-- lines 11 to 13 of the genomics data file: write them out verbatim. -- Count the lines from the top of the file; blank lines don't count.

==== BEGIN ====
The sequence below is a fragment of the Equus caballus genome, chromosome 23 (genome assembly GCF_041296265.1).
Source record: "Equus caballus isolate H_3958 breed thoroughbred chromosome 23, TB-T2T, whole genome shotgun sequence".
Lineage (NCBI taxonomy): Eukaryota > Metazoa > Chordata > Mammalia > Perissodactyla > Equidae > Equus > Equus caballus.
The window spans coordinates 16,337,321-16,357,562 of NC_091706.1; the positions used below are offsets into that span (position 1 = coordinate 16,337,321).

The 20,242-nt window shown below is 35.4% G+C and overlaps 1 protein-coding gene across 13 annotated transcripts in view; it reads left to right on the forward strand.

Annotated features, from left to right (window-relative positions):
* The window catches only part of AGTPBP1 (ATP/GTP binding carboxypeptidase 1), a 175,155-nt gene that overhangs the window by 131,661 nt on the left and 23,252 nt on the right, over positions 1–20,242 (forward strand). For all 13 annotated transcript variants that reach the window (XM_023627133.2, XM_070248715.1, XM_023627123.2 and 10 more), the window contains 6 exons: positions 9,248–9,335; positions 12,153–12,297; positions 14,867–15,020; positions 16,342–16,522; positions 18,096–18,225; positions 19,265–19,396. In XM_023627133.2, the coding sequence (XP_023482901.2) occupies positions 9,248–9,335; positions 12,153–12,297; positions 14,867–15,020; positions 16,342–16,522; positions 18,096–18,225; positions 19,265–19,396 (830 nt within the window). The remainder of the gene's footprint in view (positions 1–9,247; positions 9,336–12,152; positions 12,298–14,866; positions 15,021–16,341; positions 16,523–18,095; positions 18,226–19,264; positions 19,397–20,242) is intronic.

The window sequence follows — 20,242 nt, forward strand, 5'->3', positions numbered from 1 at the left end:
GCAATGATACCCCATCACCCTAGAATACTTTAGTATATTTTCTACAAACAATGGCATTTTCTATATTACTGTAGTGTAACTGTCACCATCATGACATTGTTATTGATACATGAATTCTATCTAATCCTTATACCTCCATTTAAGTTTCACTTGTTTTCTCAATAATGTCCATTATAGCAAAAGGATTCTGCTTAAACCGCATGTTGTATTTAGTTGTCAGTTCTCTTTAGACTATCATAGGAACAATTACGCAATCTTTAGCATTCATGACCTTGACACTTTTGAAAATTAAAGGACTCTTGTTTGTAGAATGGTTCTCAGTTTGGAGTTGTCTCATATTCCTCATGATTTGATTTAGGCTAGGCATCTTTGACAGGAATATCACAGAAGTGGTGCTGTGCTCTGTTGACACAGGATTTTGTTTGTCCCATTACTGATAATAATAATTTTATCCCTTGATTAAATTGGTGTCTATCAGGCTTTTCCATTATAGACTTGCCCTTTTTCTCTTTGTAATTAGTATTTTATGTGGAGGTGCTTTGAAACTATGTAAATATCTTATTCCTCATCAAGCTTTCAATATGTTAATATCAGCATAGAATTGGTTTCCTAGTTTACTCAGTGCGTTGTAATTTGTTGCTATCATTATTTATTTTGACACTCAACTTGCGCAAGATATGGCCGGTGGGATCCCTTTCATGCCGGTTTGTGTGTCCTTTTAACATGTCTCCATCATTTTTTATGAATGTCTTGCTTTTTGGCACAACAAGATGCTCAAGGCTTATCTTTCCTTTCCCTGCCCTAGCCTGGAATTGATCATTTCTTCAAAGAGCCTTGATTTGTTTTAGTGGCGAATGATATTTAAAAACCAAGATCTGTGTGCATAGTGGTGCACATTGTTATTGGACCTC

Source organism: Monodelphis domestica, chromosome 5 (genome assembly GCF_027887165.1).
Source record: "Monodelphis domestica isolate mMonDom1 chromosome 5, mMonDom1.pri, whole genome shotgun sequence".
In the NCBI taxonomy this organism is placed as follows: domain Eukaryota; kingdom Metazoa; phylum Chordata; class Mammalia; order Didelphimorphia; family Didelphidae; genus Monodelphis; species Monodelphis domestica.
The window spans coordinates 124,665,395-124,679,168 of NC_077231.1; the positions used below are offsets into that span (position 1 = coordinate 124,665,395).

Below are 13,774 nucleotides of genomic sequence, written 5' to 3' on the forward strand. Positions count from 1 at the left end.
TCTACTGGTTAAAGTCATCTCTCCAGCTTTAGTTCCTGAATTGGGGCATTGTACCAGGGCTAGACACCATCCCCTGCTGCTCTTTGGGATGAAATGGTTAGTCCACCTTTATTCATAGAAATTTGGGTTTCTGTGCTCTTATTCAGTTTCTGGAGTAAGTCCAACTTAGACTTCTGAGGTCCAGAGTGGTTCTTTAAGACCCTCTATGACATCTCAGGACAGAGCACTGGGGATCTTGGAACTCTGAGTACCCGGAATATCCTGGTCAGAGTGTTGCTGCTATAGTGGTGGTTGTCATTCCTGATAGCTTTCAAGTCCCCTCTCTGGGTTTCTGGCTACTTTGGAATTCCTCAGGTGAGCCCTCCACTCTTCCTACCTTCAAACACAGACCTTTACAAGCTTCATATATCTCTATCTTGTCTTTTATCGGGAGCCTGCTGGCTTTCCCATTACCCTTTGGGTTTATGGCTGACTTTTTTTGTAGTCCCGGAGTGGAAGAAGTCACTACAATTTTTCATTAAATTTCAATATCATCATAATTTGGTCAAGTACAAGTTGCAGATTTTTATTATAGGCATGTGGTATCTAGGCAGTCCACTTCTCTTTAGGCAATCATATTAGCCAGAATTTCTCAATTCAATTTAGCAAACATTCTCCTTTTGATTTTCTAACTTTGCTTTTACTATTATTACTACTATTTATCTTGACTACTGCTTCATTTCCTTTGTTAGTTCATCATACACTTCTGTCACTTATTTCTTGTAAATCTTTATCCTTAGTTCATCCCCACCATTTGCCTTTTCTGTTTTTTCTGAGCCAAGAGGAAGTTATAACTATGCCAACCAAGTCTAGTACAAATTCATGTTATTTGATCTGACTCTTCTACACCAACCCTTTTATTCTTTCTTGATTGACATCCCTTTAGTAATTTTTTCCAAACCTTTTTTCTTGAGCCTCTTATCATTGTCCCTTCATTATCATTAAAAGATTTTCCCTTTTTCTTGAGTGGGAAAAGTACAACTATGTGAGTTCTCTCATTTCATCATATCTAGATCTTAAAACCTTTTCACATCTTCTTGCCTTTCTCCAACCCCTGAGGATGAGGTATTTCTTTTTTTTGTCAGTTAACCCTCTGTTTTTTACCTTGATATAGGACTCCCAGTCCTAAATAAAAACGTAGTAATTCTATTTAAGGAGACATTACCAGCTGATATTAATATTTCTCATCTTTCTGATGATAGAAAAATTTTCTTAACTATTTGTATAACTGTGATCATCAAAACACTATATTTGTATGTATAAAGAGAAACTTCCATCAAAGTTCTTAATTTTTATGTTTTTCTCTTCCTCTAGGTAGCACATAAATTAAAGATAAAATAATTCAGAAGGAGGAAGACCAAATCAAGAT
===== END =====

Source record: "Monodelphis domestica isolate mMonDom1 chromosome 5, mMonDom1.pri, whole genome shotgun sequence".
In the NCBI taxonomy this organism is placed as follows: domain Eukaryota; kingdom Metazoa; phylum Chordata; class Mammalia; order Didelphimorphia; family Didelphidae; genus Monodelphis; species Monodelphis domestica.
The window spans coordinates 124,665,395-124,679,168 of NC_077231.1; the positions used below are offsets into that span (position 1 = coordinate 124,665,395).